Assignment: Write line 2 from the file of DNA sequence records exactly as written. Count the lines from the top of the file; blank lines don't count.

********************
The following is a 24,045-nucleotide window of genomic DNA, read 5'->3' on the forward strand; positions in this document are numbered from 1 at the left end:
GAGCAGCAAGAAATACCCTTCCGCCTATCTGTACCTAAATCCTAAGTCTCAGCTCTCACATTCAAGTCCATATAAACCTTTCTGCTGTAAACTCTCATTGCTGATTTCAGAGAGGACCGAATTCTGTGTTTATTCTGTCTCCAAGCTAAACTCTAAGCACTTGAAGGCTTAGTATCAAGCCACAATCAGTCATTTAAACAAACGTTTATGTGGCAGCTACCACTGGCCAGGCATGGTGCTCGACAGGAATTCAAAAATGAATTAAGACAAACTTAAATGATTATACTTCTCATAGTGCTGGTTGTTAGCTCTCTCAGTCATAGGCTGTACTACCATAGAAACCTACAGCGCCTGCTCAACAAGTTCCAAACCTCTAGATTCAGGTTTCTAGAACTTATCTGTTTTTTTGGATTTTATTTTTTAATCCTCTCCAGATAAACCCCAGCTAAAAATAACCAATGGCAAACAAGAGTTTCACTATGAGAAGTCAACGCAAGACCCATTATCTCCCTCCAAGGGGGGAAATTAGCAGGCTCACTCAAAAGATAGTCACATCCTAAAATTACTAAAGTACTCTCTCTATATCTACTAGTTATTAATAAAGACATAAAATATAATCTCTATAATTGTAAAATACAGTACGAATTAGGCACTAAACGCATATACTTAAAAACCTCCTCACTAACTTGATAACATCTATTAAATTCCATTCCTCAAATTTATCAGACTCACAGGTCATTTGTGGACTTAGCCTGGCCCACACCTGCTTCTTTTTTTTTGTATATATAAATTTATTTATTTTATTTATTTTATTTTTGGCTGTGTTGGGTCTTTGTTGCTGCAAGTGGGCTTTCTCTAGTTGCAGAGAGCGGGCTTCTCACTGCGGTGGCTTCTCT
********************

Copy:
GAGCAGCAAGAAATACCCTTCCGCCTATCTGTACCTAAATCCTAAGTCTCAGCTCTCACATTCAAGTCCATATAAACCTTTCTGCTGTAAACTCTCATTGCTGATTTCAGAGAGGACCGAATTCTGTGTTTATTCTGTCTCCAAGCTAAACTCTAAGCACTTGAAGGCTTAGTATCAAGCCACAATCAGTCATTTAAACAAACGTTTATGTGGCAGCTACCACTGGCCAGGCATGGTGCTCGACAGGAATTCAAAAATGAATTAAGACAAACTTAAATGATTATACTTCTCATAGTGCTGGTTGTTAGCTCTCTCAGTCATAGGCTGTACTACCATAGAAACCTACAGCGCCTGCTCAACAAGTTCCAAACCTCTAGATTCAGGTTTCTAGAACTTATCTGTTTTTTTGGATTTTATTTTTTAATCCTCTCCAGATAAACCCCAGCTAAAAATAACCAATGGCAAACAAGAGTTTCACTATGAGAAGTCAACGCAAGACCCATTATCTCCCTCCAAGGGGGGAAATTAGCAGGCTCACTCAAAAGATAGTCACATCCTAAAATTACTAAAGTACTCTCTCTATATCTACTAGTTATTAATAAAGACATAAAATATAATCTCTATAATTGTAAAATACAGTACGAATTAGGCACTAAACGCATATACTTAAAAACCTCCTCACTAACTTGATAACATCTATTAAATTCCATTCCTCAAATTTATCAGACTCACAGGTCATTTGTGGACTTAGCCTGGCCCACACCTGCTTCTTTTTTTTTGTATATATAAATTTATTTATTTTATTTATTTTATTTTTGGCTGTGTTGGGTCTTTGTTGCTGCAAGTGGGCTTTCTCTAGTTGCAGAGAGCGGGCTTCTCACTGCGGTGGCTTCTCT